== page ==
Brazilian Chef Alex Atala said, “If we want to do amazing food, we need amazing ingredients! To find these ingredients, we need to find another person who loves that ingredient as much as I do.” Chef Atala’s sentiments are not only true for food, but online schools as well. Great online schools are built by passionate people that take serious every ingredient that goes into creating and running a school. What follows is a list of various elements and indicators that a parent should take into consideration when choosing an online school for their child.
As an alternative destination, online schools typically have lower graduation rates than brick-and-mortar schools. This could be for reasons such as attracting students who are already credit deficient due to challenges in their previous educational setting and yet it is every public school's responsibility to understand the struggles of their particular student body and help them graduate.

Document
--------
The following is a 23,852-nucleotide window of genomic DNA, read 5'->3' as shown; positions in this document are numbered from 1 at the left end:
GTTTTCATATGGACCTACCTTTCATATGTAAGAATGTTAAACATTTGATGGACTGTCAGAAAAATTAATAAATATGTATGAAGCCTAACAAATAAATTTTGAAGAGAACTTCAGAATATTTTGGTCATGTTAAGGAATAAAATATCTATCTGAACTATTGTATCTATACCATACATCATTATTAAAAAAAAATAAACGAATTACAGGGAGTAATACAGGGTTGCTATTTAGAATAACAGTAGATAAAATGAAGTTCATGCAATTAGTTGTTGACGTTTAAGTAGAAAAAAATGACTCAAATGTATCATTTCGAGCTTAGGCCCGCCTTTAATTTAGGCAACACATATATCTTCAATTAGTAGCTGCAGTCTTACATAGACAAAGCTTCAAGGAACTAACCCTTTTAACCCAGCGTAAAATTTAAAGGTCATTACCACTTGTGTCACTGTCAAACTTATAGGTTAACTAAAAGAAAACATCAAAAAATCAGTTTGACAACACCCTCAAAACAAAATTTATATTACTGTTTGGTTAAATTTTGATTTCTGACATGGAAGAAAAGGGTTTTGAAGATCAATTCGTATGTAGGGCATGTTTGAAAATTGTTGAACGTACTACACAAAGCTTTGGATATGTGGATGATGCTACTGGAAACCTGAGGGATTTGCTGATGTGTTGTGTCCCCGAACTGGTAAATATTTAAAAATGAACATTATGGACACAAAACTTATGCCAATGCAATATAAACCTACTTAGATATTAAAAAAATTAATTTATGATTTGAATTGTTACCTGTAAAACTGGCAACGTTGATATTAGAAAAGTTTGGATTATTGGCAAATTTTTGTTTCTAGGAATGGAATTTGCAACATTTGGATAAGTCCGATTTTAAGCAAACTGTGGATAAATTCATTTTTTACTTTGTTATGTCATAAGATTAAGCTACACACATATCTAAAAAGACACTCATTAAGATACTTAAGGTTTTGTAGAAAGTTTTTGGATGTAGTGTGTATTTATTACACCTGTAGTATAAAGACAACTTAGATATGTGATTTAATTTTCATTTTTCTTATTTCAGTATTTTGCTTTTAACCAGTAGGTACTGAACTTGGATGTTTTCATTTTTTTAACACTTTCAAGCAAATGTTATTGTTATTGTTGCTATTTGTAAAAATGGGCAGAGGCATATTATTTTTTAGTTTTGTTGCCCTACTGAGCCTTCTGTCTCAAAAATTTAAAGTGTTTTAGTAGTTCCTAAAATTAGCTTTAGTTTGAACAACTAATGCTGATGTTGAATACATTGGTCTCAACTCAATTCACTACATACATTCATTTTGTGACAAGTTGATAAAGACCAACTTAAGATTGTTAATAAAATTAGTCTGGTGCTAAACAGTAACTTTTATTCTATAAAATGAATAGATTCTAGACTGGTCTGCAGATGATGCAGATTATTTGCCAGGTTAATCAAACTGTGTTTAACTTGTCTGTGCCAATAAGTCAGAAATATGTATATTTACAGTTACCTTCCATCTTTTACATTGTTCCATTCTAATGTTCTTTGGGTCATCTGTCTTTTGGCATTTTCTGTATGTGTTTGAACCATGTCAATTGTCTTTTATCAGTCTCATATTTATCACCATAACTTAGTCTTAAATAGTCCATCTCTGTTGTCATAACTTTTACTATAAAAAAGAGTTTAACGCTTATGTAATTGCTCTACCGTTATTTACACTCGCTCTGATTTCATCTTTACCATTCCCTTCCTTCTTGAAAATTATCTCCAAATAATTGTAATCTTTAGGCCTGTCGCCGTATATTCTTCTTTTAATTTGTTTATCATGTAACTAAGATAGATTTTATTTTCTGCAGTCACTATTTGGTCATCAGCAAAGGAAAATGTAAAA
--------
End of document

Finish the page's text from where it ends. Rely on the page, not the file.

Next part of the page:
To find a school’s graduation rate you have to look no further than the state report card (found here) to find the report card you need to know the school’s sponsor district.
Every school has a Mission statement. According to Ed Glossary, “A mission statement, or simply a mission, is a public declaration that schools or other educational organizations use to describe their founding purpose and major organizational commitments—i.e., what they do and why they do it.” Good schools make educational decisions based on their mission statement; bad schools have a vague mission, which may be vague and/or seem inconsistent with the way the school runs. You should be able to find a school’s mission statement on the school website.
What kinds of assurances does the school make in the area of technology? Some online schools give only one laptop per household while others give every student a laptop. By law, every online school must provide students with the technology needed to be successful in their program; however, some schools make it hard to get more than one computer per household. This policy could raise problems for those families that have multiple children in the same program.